Eric Dawson, Peace First
In the face of skyrocketing youth homicides in the early 1990s, young people were largely treated as part of the problem, rather than part of the solution. Preferring a proactive approach to one that was inherently reactive, Eric began Peace First as a college student. Aiming to build a new generation of peacemakers, Peace First developed a curriculum that follows students as they move from kindergarten through 8th grade. For one hour each week, students learn communication and conflict resolution skills through experiential activities, acting out the conflicts they see in their neighborhoods and exploring effective responses. They are then tasked with putting those practices into action, designing projects to make their neighborhoods and schools safer. Past projects have included kindergartners who launched recycling programs, 2nd graders who reclaimed brownfields, and 8th graders who taught workshops for their teachers on sexism. The curriculum is integrated into the academic framework, and is accompanied by techniques designed to transform the school’s overall climate and culture.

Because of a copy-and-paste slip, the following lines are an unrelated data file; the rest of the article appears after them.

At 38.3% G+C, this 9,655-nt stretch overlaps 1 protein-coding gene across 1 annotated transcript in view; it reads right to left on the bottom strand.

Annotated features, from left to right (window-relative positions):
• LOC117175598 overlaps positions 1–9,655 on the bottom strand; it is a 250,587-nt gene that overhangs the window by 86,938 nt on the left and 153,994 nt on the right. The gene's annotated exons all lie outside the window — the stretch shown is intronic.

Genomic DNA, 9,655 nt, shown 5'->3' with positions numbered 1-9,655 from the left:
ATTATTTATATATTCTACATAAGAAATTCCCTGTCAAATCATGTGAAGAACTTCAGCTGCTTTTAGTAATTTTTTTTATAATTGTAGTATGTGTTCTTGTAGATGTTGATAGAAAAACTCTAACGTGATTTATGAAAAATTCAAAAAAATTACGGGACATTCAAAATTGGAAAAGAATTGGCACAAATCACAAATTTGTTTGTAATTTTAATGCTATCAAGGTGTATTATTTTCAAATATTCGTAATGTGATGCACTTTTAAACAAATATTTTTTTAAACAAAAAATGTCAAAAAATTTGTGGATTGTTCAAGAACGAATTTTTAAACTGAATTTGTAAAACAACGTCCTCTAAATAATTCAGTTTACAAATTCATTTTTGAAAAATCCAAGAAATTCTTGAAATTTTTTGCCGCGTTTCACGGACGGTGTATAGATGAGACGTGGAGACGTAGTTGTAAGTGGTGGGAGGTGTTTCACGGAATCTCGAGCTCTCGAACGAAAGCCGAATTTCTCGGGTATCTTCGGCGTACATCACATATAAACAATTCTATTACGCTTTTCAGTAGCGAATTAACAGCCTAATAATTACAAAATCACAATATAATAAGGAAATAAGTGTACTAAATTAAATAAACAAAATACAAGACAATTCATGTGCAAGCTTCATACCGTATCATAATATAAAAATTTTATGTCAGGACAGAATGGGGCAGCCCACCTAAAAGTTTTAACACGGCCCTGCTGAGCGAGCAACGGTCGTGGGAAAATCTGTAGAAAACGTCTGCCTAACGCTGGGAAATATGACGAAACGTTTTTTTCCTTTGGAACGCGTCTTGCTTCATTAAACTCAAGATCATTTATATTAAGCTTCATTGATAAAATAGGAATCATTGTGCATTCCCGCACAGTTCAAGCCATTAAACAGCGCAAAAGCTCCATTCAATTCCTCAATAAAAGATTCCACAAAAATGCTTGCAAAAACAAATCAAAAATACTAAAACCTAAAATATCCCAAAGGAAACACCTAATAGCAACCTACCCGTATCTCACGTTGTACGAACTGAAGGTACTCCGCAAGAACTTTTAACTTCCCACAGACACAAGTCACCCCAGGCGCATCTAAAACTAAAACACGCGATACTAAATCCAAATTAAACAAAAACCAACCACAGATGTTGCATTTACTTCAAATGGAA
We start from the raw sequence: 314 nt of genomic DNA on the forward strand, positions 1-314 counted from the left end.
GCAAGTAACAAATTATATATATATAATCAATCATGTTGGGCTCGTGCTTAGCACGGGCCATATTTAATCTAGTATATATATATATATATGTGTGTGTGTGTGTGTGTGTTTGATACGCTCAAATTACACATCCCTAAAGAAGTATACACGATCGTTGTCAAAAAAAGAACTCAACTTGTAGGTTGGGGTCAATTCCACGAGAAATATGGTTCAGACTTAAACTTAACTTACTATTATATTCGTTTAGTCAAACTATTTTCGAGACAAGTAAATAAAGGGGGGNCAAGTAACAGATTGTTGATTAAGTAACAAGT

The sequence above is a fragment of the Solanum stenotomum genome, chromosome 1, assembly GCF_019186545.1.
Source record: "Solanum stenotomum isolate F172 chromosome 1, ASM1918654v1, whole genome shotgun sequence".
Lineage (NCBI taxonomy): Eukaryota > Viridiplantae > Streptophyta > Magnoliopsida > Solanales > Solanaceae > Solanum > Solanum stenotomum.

Alisa Del Tufo, CONNECT
Developing local solutions to deep social challenges by revealing and supporting assets that enhance well-being, while bringing light to issues that impact survivors of trauma, poverty and other forms of societal and political exclusion.